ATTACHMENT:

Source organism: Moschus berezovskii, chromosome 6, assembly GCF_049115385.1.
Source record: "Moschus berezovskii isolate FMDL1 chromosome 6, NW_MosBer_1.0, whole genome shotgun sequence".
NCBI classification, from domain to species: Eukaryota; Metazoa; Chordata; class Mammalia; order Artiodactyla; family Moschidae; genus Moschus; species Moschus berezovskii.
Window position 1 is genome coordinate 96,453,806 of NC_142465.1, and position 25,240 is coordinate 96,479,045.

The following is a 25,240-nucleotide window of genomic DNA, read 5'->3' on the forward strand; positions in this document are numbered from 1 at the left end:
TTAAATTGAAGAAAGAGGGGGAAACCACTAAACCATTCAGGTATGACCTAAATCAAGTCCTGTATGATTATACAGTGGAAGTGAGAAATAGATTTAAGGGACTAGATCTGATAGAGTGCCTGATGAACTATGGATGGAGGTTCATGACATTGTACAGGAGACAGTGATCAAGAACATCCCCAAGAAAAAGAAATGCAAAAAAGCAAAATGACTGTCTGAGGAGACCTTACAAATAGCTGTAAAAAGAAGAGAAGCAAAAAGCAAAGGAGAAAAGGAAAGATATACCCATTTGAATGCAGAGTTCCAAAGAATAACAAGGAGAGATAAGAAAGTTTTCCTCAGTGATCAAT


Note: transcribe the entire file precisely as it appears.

Source organism: Moschus berezovskii, chromosome 6, assembly GCF_049115385.1.
Source record: "Moschus berezovskii isolate FMDL1 chromosome 6, NW_MosBer_1.0, whole genome shotgun sequence".
NCBI classification, from domain to species: Eukaryota; Metazoa; Chordata; class Mammalia; order Artiodactyla; family Moschidae; genus Moschus; species Moschus berezovskii.
Window position 1 is genome coordinate 96,453,806 of NC_142465.1, and position 25,240 is coordinate 96,479,045.

The following is a 25,240-nucleotide window of genomic DNA, read 5'->3' on the forward strand; positions in this document are numbered from 1 at the left end:
TTAAATTGAAGAAAGAGGGGGAAACCACTAAACCATTCAGGTATGACCTAAATCAAGTCCTGTATGATTATACAGTGGAAGTGAGAAATAGATTTAAGGGACTAGATCTGATAGAGTGCCTGATGAACTATGGATGGAGGTTCATGACATTGTACAGGAGACAGTGATCAAGAACATCCCCAAGAAAAAGAAATGCAAAAAAGCAAAATGACTGTCTGAGGAGACCTTACAAATAGCTGTAAAAAGAAGAGAAGCAAAAAGCAAAGGAGAAAAGGAAAGATATACCCATTTGAATGCAGAGTTCCAAAGAATAACAAGGAGAGATAAGAAAGTTTTCCTCAGTGATCAAT